Summary of Mycosis Symptomatic Presentation
Think mold when a patient has inflammation of the mucous membranes and neurological symptoms.
- The patient’s mucous membrane symptoms often involve the sinuses, sore throat, asthma, allergies, IBS with gas and bloating, vaginitis, urgency to urinate.
- These areas are itchy and irritated.
- These inflamed areas are worse in the winter or during the wet season.
- Symptoms are worse with mold exposure.
- When the mood is dark and depressed.
- Can have disruptive effects on behavior, attention, and learning.
- Pain is usually mild and bilateral.
Mold must be considered in the differential diagnosis of any neurological symptom from simple neuropathy to seizures.
Considering the Diagnosis
First: We need to have to a high index of suspicion for chronic mold infection in our “wired-tired” patients. Patients that already have a diagnosis of Chronic Fatigue Syndrome, Fibromyalgia, Lyme disease, allergic or chemical sensitivity, and autoimmune diseases will likely have concomitant fungal infections.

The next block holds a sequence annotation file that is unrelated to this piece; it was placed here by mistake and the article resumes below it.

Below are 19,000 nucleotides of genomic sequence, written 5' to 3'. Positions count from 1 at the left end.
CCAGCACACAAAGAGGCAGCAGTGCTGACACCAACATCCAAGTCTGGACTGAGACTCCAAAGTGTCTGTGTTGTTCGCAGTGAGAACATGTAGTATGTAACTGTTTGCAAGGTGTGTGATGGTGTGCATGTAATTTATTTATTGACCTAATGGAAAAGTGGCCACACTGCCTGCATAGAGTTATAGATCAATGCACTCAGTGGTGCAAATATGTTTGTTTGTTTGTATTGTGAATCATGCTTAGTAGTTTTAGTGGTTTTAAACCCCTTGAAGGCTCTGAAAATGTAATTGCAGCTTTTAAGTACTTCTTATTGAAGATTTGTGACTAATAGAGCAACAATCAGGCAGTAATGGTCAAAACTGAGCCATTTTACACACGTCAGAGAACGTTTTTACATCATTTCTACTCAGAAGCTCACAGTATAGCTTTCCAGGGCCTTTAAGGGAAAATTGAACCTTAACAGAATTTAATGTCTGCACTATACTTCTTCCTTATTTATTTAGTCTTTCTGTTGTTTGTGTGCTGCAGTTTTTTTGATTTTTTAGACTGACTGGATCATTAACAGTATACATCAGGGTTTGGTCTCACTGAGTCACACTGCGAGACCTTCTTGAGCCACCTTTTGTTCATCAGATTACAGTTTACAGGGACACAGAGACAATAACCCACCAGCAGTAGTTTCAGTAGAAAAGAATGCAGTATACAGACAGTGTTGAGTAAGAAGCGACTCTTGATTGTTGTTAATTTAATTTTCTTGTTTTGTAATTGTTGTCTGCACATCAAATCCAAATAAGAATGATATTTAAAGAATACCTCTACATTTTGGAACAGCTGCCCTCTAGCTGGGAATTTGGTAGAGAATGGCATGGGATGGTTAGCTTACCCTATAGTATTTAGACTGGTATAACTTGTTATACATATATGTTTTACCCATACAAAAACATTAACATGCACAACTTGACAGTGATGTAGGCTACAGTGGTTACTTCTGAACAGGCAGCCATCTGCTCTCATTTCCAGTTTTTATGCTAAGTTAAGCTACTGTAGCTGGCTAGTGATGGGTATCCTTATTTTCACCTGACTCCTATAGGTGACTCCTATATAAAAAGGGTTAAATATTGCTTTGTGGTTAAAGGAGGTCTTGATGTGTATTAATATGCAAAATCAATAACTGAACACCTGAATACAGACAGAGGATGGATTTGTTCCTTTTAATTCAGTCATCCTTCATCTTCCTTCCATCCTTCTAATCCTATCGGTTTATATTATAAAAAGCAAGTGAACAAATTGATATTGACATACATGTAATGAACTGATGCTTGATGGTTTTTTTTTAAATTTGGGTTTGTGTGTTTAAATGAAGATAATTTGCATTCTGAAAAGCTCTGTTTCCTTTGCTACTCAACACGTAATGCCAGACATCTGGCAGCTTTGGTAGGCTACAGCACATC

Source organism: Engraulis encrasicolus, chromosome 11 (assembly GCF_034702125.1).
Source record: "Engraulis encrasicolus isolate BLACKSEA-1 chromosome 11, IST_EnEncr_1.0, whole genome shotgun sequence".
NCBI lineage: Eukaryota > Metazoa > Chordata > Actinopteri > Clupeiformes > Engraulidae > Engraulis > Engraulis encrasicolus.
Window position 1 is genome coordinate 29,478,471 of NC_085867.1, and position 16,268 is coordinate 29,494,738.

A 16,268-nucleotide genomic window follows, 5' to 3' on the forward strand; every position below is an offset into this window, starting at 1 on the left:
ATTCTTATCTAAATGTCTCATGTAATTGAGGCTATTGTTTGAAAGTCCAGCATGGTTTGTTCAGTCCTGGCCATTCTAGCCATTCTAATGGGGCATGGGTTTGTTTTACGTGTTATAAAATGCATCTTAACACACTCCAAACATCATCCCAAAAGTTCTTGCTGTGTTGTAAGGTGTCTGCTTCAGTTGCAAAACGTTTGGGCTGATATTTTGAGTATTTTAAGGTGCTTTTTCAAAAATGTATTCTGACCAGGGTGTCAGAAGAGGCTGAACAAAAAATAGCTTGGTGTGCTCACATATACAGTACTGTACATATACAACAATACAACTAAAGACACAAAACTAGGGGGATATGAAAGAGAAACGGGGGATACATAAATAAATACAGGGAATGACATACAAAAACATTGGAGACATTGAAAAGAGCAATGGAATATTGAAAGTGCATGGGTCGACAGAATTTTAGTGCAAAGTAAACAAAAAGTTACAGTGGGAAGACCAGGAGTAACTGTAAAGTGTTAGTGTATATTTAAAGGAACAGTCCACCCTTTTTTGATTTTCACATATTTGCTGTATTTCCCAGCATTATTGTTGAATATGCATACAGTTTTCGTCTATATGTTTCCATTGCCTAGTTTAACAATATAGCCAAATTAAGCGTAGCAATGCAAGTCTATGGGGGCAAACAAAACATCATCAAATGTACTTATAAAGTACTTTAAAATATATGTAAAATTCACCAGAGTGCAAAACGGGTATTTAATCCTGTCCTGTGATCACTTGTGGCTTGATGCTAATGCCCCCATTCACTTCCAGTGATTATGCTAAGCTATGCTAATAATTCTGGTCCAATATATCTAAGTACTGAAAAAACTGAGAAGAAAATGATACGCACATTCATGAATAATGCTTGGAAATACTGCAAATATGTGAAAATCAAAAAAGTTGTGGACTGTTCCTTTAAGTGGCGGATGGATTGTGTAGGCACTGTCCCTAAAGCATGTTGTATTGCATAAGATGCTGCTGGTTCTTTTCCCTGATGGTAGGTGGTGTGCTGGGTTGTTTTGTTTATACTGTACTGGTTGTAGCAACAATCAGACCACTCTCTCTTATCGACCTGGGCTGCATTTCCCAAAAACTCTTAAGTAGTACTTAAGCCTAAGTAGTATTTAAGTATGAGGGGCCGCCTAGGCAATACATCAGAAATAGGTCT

Second: (General principle) “There is wisdom in our patient’s symptom presentation.” Our immune system is prioritizing as best to protect us. As practitioners it is our responsibility to interpret its signs and symptoms.
Third: (General Principle) “Mold as well as other neurotoxin illness can have a disruptive effect on the endocrine and immune system.” Variability and inconsistency in the following labs can be indicators of Neurotoxin illness.
- Mold Antibodies: Esoterics (LabCorp) Mold IgG Antibodies.
- Genetic: HLA-DRB, Methylation Panel, KPU, HPL.
- Immune System: Complements C4a, C3a, TNF alpha, MMP9, IL-1B, IL-6, CRP, Total IgE, Total IgG, and subsets.
- Hypothalamic Hormones: MSH, Leptin.
- Pituitary Hormones: ADH, ACTH, TSH, and urine Osmolality.
- Peripheral Hormones: Cortisol, DHEA-S, Testosterone, FT3, FT4, Total T3/Reverse T3.
- Opportunistic Organisms: Gastrointestinal evaluation for parasites, opportunistic mold and bacteria by saliva and stool.
- MARCoNS (Multiply antibiotic resistant coagulase negative staphylococci- biofilm producing bacteria) evaluated by nasal swab and culture.
- Autoimmune antibodies: ANA, Anticardiolipin, Myelin Basic Protein, Antigliadin, Tissue Trans-Glutaminase IgA, TPO, Antithyroglobulin antibodies.
- Others: Erythropoietin, VEGF (Vascular Endothelial Growth Factor), VIP (Vasoactive Intestinal Peptide).
- Visual Contrast Screening (VCS)
Is Patient’s Fungal Overgrowth Primary or Secondary Problem?
General Principle: “Patients with the same exposure will be affected by their individual strengths and weaknesses.”